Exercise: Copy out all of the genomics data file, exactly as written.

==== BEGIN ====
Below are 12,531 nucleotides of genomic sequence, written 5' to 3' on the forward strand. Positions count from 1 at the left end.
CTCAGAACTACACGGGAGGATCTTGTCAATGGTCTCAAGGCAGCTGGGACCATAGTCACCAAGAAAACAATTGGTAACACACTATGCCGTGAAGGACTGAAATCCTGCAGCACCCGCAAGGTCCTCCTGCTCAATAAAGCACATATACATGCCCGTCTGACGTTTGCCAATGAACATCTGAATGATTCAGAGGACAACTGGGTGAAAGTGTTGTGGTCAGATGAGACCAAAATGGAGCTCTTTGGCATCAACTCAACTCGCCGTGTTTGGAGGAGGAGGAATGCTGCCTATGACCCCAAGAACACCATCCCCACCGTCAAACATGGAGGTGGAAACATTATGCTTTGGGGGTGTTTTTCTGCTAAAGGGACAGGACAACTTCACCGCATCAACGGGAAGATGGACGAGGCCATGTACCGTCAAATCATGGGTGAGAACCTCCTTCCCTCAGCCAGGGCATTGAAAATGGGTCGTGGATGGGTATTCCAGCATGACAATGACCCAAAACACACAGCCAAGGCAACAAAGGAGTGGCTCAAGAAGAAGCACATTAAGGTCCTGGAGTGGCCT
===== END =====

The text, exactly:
Below are 12,531 nucleotides of genomic sequence, written 5' to 3' on the forward strand. Positions count from 1 at the left end.
CTCAGAACTACACGGGAGGATCTTGTCAATGGTCTCAAGGCAGCTGGGACCATAGTCACCAAGAAAACAATTGGTAACACACTATGCCGTGAAGGACTGAAATCCTGCAGCACCCGCAAGGTCCTCCTGCTCAATAAAGCACATATACATGCCCGTCTGACGTTTGCCAATGAACATCTGAATGATTCAGAGGACAACTGGGTGAAAGTGTTGTGGTCAGATGAGACCAAAATGGAGCTCTTTGGCATCAACTCAACTCGCCGTGTTTGGAGGAGGAGGAATGCTGCCTATGACCCCAAGAACACCATCCCCACCGTCAAACATGGAGGTGGAAACATTATGCTTTGGGGGTGTTTTTCTGCTAAAGGGACAGGACAACTTCACCGCATCAACGGGAAGATGGACGAGGCCATGTACCGTCAAATCATGGGTGAGAACCTCCTTCCCTCAGCCAGGGCATTGAAAATGGGTCGTGGATGGGTATTCCAGCATGACAATGACCCAAAACACACAGCCAAGGCAACAAAGGAGTGGCTCAAGAAGAAGCACATTAAGGTCCTGGAGTGGCCT